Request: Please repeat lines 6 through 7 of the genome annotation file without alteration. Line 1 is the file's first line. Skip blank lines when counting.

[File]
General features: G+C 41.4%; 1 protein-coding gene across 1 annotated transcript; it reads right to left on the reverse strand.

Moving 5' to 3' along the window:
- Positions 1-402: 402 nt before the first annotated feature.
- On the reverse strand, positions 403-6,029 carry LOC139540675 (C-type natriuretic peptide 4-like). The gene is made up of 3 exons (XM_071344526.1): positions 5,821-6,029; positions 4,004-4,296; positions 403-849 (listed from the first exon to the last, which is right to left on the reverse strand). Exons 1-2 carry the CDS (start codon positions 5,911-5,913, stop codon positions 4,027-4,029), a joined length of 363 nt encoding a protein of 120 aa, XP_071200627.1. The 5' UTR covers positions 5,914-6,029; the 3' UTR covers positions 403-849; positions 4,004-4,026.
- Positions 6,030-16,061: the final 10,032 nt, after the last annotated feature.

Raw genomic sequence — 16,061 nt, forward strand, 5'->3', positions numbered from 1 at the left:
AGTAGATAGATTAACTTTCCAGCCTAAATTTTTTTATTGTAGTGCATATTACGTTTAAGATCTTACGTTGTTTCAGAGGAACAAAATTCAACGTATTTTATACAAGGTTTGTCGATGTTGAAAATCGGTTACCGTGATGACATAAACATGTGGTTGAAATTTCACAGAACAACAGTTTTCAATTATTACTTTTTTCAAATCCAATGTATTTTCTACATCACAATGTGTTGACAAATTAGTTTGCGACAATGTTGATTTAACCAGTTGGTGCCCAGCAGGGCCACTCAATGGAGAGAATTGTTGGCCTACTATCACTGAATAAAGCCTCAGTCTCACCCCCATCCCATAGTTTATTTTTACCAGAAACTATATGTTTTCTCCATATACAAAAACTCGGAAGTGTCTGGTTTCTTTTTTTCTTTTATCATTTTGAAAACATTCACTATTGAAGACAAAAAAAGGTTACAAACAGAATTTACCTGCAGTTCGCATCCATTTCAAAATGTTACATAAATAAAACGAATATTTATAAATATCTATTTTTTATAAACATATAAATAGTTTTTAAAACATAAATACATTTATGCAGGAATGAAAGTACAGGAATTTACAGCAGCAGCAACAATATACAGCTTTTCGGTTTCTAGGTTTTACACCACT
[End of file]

Raw genomic sequence — 16,061 nt, forward strand, 5'->3', positions numbered from 1 at the left:
AGTAGATAGATTAACTTTCCAGCCTAAATTTTTTTATTGTAGTGCATATTACGTTTAAGATCTTACGTTGTTTCAGAGGAACAAAATTCAACGTATTTTATACAAGGTTTGTCGATGTTGAAAATCGGTTACCGTGATGACATAAACATGTGGTTGAAATTTCACAGAACAACAGTTTTCAATTATTACTTTTTTCAAATCCAATGTATTTTCTACATCACAATGTGTTGACAAATTAGTTTGCGACAATGTTGATTTAACCAGTTGGTGCCCAGCAGGGCCACTCAATGGAGAGAATTGTTGGCCTACTATCACTGAATAAAGCCTCAGTCTCACCCCCATCCCATAGTTTATTTTTACCAGAAACTATATGTTTTCTCCATATACAAAAACTCGGAAGTGTCTGGTTTCTTTTTTTCTTTTATCATTTTGAAAACATTCACTATTGAAGACAAAAAAAGGTTACAAACAGAATTTACCTGCAGTTCGCATCCATTTCAAAATGTTACATAAATAAAACGAATATTTATAAATATCTATTTTTTATAAACATATAAATAGTTTTTAAAACATAAATACATTTATGCAGGAATGAAAGTACAGGAATTTACAGCAGCAGCAACAATATACAGCTTTTCGGTTTCTAGGTTTTACACCACT